There’s not much I can do to remove the clots from my lungs and my leg. I just have to take my medicine and wait. Unfortunately the medicine itself can cause big problems. So I have taken some steps to shore up my defenses.
For much of 2017 I rode without a helmet. I hate helmets. So it was a little bit ironic that I bought a new helmet with the multi-dimensional impact protection system or MIPS. This type of helmet has a plastic liner that moves. The idea is that if you hit your helmet on something your head won’t just smash into the inside of the helmet. Instead the plastic liner will allow your melon to move a bit, reducing (so they say) the chance of a concussion. For me, that might mean reducing the chance of blood building up in my brain – which can be fatal.
Fatal is not good.
Before my bike tour to Florida, I bought an Ortlieb mirror. It was a godsend, especially when I looked at it and saw a dump truck bearing down on me in West Palm Beach. I was about to lose my lane. Instead of proceeding I stopped and the dump truck didn’t. I’d have been toast.
Toast is not good.
So I bought another mirror for my Cross Check which will make riding in traffic around and in DC a bit safer.
My third acquisition is a Road ID. It’s a wrist band with a small metal clip attached. The clip has my name, my wife’s name and phone numbers, and critical medical information: Xarelto, Asthma, and A+, my blood type. In the event that I am unconscious medical professionals will know that I am likely to bleed uncontrollably.
Bleeding uncontrollably is not good.
So, it’s all good.
9 thoughts on “Three Good Things”
It never hurts to be prepared. I am definitely going to look into the Road ID thing. when I am with the club, they are supposed to have this information…but I wonder if that is true. And even if it is, that doesn’t help me when I am alone and it doesn’t hurt to have a backup.
I should have had one for my bike tours. Even before the clots.
i haven’t gotten a Road ID yet, but i keep my state-issued ID & insurance card in a holder that has a loop to hang around my neck. i’m considering a mirror since it’s getting harder to look over my shoulder due to my arthritic neck.
I tried mirrors on my helmet and on my glasses. Hated them. The critical piece of info for me is Xarelto. This is why: https://www.si.com/mlb/2017/12/27/astros-rich-dauer-head-injury-world-series-parade
A few years ago i had a touch of midlife crisis (or a second childhood) and took out my racing license after a 20+ year hiatus. What i didn’t tell my wife until after that first season back on the velodrome, was that at the season opener at the track, a fellow my same age (50+) had suffered a fatal injury. He’d fallen toward the infield from the top of the banking. The first official -who BTW is a nurse- to reach him seconds later told me that the man was bleeding from the ears and nose, and was already gone.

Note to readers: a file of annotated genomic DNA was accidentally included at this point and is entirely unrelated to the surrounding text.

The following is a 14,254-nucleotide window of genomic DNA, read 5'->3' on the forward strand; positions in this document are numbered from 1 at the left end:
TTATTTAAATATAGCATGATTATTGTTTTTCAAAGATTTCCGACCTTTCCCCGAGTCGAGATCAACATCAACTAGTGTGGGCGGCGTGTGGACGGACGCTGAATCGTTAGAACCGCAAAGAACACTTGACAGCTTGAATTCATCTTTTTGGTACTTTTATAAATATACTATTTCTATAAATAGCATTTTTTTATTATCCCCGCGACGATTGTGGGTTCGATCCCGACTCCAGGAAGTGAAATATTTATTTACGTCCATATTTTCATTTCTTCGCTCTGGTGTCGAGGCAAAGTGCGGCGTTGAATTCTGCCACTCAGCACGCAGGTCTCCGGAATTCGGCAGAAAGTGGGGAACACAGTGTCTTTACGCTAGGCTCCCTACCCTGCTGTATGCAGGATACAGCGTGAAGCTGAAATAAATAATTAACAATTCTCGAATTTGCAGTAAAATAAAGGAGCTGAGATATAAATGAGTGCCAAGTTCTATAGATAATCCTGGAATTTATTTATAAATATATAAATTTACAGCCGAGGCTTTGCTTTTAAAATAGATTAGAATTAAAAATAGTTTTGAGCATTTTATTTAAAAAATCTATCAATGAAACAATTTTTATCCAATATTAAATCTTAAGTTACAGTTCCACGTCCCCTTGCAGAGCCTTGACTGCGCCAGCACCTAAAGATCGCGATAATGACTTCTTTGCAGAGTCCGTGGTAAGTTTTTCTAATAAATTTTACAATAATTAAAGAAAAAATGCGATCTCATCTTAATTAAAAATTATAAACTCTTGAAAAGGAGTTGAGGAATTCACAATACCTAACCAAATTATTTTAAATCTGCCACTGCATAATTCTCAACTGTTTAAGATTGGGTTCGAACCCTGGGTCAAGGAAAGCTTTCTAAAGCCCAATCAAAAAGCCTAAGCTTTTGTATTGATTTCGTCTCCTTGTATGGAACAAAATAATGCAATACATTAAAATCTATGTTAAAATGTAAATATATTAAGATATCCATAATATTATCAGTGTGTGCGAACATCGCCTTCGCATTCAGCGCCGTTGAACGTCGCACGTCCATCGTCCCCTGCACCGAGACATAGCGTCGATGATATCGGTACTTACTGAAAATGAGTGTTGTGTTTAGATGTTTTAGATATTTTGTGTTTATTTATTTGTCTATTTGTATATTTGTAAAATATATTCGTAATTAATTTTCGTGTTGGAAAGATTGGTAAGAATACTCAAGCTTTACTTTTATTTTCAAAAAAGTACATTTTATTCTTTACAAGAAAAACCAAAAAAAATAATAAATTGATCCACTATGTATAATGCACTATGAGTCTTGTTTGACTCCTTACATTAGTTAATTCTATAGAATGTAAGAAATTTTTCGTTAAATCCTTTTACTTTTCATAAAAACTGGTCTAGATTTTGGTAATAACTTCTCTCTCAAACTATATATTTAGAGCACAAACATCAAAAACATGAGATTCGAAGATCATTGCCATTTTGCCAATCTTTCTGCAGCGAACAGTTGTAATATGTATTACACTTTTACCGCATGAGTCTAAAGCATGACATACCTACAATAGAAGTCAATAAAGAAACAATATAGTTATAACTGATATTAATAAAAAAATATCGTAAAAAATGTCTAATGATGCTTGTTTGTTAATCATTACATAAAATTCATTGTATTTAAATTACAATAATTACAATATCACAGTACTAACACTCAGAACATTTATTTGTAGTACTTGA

As it turned out, the rider was a recovering heart patient (!) and was taking coumadin, and was racing against the advice of his doctors. He really had no business being on a bike at all.
No helmet could have prevented the injury that killed him. The fall would’ve been nasty for almost anyone, but not likely fatal in most cases.
That event has been on my mind the whole time i’ve been reading the account of your recovery. Please be careful out there!
I’ve hit my head twice in 45 years. Once was on ice. Dumb. Once was an endo over a curb. Really dumb. I like my odds.
No helmet!!?!?!!? Ohh my goodness, what’re you thinking! A helmet is always a must. I got a road ID a handful of years ago and I loved it. I don’t wear it much anymore though I should. Thanks for the reminder. I have my name, parents phone numbers, blood type, ORG donor, and a phrase I no longer live by: “Will run for cookies.” I’d change run to hike because my running is non existent these days.
They really are unnecessary for the kind of slowpoke riding I do. But the blood thinners make anything physical risky.
I should probably blow the dust off my Road ID and update my info and oh yeah ride my bike!!! Attitude is everything keep riding (cautiously) and keep finding the silver lining.
Reminds me of an old Seinfeld bit about Scuba Diving -where the main goal is not dying.